Most small businesses realize the importance of meeting and exceeding client expectations. But when we strive to do this, it’s based on the expectation that we, as a business, have established. 

How do you react to clients who have expectations that you weren’t aware of, or expectations that seem unreasonable? Where do clients get these expectations?

In my experience, these types of client expectations come from four sources:

  1. The market norm
  2. The client’s first exposure to the type of product or service you offer
  3. Confusion caused by your business’ complicated structures
  4. Poor communication between you and the client
During my next series of blog posts, I will share these sources with you, show you how to contend with unknown expectations, and outline how you can stop perceiving your clients as difficult, irrational, or crazy. Win-win! Today, we start with the first source of potential client confusion – the market norm.

Part 1: Contending with the Market Norm:

When enough businesses in a similar market perform and offer similar services or products (in a similar way), it becomes the norm and clients establish expectations based on this norm.

Example: A bride-to-be is meeting and comparing four different photographers. Three of the photographers include the digital image files (digital negatives) with their standard coverage fee. You charge an additional fee for digital image files. Now, you have not met the client’s expectation and she is disappointed in your business.

How can you contend with the  market norm?

First, know what other businesses in your market are doing and consider evolving. If you find that the majority of businesses similar to yours are doing something a certain way, or offering something you don’t offer, you should consider offering that product or service as well.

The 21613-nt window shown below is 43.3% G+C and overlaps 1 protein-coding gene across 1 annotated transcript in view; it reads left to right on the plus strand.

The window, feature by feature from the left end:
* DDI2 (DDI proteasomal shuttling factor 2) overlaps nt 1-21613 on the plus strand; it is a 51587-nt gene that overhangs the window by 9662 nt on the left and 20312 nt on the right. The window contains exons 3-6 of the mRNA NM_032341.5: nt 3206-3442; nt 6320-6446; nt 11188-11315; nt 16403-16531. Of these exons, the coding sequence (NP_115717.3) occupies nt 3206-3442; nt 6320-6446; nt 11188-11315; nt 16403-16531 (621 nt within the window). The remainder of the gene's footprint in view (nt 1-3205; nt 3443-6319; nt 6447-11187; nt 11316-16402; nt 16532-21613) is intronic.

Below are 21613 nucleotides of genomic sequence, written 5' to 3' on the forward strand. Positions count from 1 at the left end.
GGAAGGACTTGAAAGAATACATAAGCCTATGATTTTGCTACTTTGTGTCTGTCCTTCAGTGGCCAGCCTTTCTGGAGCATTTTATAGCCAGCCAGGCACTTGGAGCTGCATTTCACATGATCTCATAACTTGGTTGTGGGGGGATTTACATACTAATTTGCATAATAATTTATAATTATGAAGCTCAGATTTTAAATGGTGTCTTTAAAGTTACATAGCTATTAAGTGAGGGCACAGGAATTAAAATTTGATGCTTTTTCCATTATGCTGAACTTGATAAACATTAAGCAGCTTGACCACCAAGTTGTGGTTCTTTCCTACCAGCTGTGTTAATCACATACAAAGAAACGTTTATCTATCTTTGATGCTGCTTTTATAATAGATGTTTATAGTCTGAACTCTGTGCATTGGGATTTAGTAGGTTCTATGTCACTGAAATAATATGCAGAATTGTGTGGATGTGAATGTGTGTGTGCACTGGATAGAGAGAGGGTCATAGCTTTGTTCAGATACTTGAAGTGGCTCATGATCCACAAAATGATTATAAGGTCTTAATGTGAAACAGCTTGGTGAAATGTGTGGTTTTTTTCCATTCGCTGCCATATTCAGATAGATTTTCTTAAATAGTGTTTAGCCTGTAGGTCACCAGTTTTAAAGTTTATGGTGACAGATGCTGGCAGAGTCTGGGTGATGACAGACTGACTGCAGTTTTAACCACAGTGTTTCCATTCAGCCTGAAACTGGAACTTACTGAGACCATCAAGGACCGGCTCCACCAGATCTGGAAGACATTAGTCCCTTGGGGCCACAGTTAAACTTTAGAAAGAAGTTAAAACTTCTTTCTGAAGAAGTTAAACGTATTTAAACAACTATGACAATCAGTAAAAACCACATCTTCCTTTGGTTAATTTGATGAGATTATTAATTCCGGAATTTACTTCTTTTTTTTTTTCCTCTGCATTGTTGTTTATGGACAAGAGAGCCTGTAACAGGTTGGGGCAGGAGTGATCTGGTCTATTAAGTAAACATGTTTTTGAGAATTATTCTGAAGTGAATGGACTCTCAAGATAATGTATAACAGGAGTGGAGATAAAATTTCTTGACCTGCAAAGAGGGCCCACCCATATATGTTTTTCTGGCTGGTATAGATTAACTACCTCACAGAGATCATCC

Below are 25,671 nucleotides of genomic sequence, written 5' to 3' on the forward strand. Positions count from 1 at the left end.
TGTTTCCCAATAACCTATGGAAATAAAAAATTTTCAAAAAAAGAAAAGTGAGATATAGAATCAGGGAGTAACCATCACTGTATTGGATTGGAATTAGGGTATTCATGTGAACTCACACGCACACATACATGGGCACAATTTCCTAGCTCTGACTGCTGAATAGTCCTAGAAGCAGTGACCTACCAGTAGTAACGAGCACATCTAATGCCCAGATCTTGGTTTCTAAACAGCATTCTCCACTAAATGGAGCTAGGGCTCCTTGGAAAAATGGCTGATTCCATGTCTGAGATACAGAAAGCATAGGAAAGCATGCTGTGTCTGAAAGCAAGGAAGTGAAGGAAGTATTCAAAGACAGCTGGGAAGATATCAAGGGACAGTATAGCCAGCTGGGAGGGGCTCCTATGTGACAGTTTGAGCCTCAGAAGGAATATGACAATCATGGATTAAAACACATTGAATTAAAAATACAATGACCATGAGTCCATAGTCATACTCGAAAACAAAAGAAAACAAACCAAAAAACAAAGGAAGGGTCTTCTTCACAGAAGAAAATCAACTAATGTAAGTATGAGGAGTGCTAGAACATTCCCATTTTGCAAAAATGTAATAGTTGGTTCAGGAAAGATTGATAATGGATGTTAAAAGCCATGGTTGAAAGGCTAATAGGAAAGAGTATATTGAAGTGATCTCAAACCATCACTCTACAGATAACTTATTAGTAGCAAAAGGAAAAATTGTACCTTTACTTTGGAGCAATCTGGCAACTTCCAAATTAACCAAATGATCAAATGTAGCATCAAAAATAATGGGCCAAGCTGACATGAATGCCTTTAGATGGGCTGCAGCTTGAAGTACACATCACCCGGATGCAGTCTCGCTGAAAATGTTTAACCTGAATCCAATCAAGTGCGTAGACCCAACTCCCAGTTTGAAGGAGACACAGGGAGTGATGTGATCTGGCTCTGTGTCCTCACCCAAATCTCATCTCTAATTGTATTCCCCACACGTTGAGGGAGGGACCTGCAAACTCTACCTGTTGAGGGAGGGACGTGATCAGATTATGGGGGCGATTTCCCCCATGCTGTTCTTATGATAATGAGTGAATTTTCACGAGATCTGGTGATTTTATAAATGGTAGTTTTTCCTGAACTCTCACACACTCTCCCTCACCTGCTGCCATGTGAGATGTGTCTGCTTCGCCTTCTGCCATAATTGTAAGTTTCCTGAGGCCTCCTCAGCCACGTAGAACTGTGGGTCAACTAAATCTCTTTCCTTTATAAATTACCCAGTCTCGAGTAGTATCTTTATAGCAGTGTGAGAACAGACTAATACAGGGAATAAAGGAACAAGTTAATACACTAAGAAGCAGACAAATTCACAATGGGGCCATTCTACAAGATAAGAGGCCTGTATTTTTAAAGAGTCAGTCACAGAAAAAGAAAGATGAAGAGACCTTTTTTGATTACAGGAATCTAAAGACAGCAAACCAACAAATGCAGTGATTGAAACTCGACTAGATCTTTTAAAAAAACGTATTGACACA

The bride-to-be in the example here would probably be happy purchasing the digital images separately from the coverage, if you were the only photographer she met with. Since she thinks receiving digital files as part of her photography package is the norm, your ability to book her as a client is compromised. It’s still possible to book this bride, but it’s going to be more challenging since you unintentionally disappointed her.

I don’t believe all businesses in a market should be identical or commoditized, but you need to understand what clients consider “norms.” Set yourself apart by focusing on parts of your business that do not need to fit into a norm. And accept items that are the norm, rather than investing your energy in resisting them.

Your other option, to escape market norms, is to be completely abnormal. Create your own market, so clients can’t compare you to anyone else. Then, the only expectations they’ll have are the ones that you set for them.

About the Author

Peter Carlson’s outgoing, laid back, quirky personality is the main reason both brides and photographers love working with him. Through photography, he and his wife Whitney focus on the unique personalities of every couple as well as the joy and happy emotions that are felt on each wedding day. Photographers find their classes fun, inspirational, and easy to implement. Peter & Whitney run their own studio, Dove Wedding Photography, as well as The Collection and The Nashville Photography Class.

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